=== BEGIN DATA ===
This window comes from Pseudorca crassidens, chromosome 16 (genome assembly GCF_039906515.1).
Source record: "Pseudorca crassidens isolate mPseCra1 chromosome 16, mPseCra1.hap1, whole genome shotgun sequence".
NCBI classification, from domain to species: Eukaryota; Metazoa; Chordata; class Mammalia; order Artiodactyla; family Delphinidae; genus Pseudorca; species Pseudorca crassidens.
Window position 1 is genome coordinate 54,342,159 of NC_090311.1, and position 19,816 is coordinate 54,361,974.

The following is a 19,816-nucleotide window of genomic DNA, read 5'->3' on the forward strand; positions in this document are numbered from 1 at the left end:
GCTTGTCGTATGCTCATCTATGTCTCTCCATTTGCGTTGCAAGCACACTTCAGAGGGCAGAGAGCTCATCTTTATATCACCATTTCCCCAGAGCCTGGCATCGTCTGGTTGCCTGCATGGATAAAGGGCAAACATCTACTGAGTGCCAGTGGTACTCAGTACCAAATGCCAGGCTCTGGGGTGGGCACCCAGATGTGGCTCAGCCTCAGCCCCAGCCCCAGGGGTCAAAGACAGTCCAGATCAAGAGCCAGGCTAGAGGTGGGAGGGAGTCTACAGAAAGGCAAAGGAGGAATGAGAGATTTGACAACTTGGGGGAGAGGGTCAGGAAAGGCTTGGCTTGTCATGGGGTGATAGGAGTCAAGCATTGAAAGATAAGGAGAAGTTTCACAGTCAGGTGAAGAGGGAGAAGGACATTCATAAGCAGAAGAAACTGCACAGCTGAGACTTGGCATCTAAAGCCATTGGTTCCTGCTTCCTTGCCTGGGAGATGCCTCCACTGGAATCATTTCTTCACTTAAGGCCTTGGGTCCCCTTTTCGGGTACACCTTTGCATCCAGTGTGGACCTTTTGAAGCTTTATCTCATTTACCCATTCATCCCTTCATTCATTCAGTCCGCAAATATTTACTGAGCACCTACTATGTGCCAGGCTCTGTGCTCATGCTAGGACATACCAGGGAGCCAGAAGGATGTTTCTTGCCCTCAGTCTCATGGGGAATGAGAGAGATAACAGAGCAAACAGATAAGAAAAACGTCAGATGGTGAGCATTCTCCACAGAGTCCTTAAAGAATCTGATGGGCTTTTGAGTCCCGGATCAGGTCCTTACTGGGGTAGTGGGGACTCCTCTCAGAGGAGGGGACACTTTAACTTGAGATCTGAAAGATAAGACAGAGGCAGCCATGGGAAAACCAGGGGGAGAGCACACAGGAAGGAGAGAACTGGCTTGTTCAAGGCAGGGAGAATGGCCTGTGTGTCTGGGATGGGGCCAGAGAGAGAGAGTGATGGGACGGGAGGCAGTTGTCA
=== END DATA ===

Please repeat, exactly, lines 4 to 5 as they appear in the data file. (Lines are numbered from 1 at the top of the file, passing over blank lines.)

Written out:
Window position 1 is genome coordinate 54,342,159 of NC_090311.1, and position 19,816 is coordinate 54,361,974.

The following is a 19,816-nucleotide window of genomic DNA, read 5'->3' on the forward strand; positions in this document are numbered from 1 at the left end: